The Merchandise Building is a classic example of the renowned Chicago School of early 20th century industrial architecture. It is a loft conversion of a historic warehouse located in downtown Toronto on Dalhousie Street, near the campus of Ryerson University and the Toronto Eaton Centre. Built in various stages from 1910-1949 for the Simpson’s department store, and later owned by Sears Canada after Simpson’s demise, the Merchandise Building at over 1,000,000 square feet is one of the largest buildings by floor area in downtown Toronto.
The oldest part of the site is a six-story manufactory built in 1910 on Dalhousie Street for Simpson’s delivery business. Behind it on Mutual Street in 1914 the growing company added the “Robert Simpson Co Ltd Mail-Order Building”, a large distribution warehouse. Further expansion occurred in the years 1931-1949, tripling the size of the building, yet still conforming to the clean lines of the original design. The building architect was Max Dunning of the firm of Burke, Horwood and White. This noted Canadian firm’s other work in Toronto includes what is now the CityTV building on Queen Street West and the Simpsons (now Bay) flagship store at the corner of Queen Street and Yonge Street. Contrary to popular belief, Dunning and his firm were not responsible for the Tip Top Tailor Lofts – although sharing many design aspects with the Merchandise Building, it was produced in the year 1929 by the firm of Bishop & Miller.
The Robert Simspson Co. Ltd. Mail-Order Building incorporated many features, that while commonplace today, were relatively novel at the time – a steel structure, reinforced, fire-proof concrete, well-positioned emergency stairwells, and large windows for natural light. The building’s water needs were assisted by a 40,000 gallon rooftop water tower.
The complex – which eventually came to be known by the less cumbersome name of “the Mutual Street Building”, continued to serve the needs of the company until the winds of economic change forced it to close its catalogue service in the mid 1970′s and sell out to one of its old rivals, the venerable Hudson’s Bay Company, which eventually retired the Simpson’s brand in 1991. Many properties were sold to Sears Canada, including the old warehouse. When that company moved its catalogue operations to the suburbs in 1991, it became the property of the City of Toronto.
Happily at the same time the new mayor of Toronto, Barbara Hall, had relaxed zoning restrictions in certain areas of the downtown core, allowing redevelopment of under-used or empty 19th and 20th century factories and warehouses. There was a plan to convert the warehouse into public housing, but the City in the end sold the property to Crestford Developments (some say for a song). The project was one of the earliest and by far the largest warehouse loft conversions in Toronto. The ambitious plan to completely modernize the building was delayed by a general construction strike and a spectacular 3-alarm fire, started when a worker tossed a cigarette butt into one of the old freight elevator shafts, landing on a massive pile of debris dumped from all the floors to be cleared from the bottom. The huge pile burned for hours, but the building did not, testament to the original designer’s intent in 1914 to create a structure as fire-proof as possible.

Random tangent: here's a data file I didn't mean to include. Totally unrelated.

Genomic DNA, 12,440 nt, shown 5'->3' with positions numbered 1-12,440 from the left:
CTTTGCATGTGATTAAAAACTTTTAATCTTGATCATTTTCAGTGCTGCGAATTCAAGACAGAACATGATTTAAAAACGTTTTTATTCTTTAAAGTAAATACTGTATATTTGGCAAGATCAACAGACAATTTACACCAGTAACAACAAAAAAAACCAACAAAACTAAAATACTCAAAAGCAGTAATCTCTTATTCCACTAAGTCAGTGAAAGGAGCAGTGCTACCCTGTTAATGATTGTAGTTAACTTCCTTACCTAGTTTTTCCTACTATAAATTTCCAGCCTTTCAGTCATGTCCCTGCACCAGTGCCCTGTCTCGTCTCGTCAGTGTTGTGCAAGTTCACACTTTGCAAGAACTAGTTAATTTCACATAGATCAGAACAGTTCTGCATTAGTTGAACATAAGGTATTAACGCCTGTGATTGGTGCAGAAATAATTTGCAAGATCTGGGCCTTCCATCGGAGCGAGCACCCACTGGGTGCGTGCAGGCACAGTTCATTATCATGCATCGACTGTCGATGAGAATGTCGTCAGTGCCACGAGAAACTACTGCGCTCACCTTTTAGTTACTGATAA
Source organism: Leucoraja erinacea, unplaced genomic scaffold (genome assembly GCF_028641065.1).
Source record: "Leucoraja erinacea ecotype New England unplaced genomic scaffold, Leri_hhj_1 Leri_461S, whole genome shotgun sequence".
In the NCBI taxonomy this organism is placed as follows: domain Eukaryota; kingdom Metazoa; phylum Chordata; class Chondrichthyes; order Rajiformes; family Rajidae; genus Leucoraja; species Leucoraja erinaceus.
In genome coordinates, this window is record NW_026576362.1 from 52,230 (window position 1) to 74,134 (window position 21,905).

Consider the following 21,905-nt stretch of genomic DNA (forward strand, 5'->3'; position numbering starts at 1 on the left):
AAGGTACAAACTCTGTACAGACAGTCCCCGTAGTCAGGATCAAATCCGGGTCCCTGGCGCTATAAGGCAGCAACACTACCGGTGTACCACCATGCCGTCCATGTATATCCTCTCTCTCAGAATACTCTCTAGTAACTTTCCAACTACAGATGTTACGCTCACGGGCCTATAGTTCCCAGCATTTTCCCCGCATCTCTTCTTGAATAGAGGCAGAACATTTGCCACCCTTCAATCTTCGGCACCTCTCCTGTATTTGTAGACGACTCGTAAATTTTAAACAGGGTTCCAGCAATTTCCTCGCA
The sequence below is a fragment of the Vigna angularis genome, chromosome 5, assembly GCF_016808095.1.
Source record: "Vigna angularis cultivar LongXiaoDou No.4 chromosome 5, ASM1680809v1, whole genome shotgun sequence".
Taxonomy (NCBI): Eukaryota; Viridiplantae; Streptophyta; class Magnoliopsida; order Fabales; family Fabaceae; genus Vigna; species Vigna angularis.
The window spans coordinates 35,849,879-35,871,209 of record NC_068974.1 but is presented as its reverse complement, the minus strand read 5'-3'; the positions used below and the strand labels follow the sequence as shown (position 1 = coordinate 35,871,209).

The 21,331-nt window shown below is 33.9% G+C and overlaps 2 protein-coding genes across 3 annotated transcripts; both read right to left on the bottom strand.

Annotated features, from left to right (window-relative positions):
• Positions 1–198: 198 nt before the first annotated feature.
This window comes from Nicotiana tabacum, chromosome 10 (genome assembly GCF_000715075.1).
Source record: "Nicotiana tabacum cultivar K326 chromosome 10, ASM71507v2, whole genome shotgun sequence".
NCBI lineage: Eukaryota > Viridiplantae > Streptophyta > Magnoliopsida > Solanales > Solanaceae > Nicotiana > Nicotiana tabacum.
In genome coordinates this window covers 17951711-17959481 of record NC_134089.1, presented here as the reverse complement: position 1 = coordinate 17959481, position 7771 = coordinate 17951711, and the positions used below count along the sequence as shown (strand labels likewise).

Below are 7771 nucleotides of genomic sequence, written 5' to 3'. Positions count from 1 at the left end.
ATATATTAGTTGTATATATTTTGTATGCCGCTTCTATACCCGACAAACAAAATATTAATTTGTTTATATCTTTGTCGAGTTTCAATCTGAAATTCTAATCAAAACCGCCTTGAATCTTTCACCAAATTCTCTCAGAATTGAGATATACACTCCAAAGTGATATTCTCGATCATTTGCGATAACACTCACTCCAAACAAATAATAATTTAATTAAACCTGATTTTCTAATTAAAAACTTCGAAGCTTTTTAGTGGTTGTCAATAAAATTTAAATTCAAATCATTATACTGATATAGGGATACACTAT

Among the many modernizations was a green roof and coated windows to reduce energy loss. Other environmental upgrades included a “Tri-Sorter” recycling chute that accommodates 3 types of waste. The entire building was wired with fibre-optic cable, has a rooftop pool, patio, and dog-walking area, and all the usual amenities in a large condominium, plus some unusual ones including a 4-story interior lobby and indoor half-basketball court. The noted interior design team of Simone-Ciccone and the award winning designer Brian Gluckstein produced between them nine different primary suite layouts with over sixty variations. Notable interior features include 8 foot sliding barn doors, 12 foot ceilings with exposed duct work and support pillars with capitals, and ten foot windows. The ground floor of the building is retail, anchored by a 24-hour supermarket.
When it was finally completed in the late 1990s, the project garnered several awards including a commendation from Heritage Toronto and awards from the Greater Toronto Home Builders Association. The conversion even pleased the notoriously critical architecture writer for the Toronto Star, Christopher Hume, who gave the project an “A”. The Merchandise Building was one of the first large redevelopment projects east of Yonge Street, and has sparked other projects in the area such as the conversion of the Toronto RCMP Building into a luxury hotel, the old CBC building on Jarvis Street into condominiums and the new headquarters of the National Ballet School, and the plan of opening a hypermarket in the storied, but now vacant, Maple Leaf Gardens.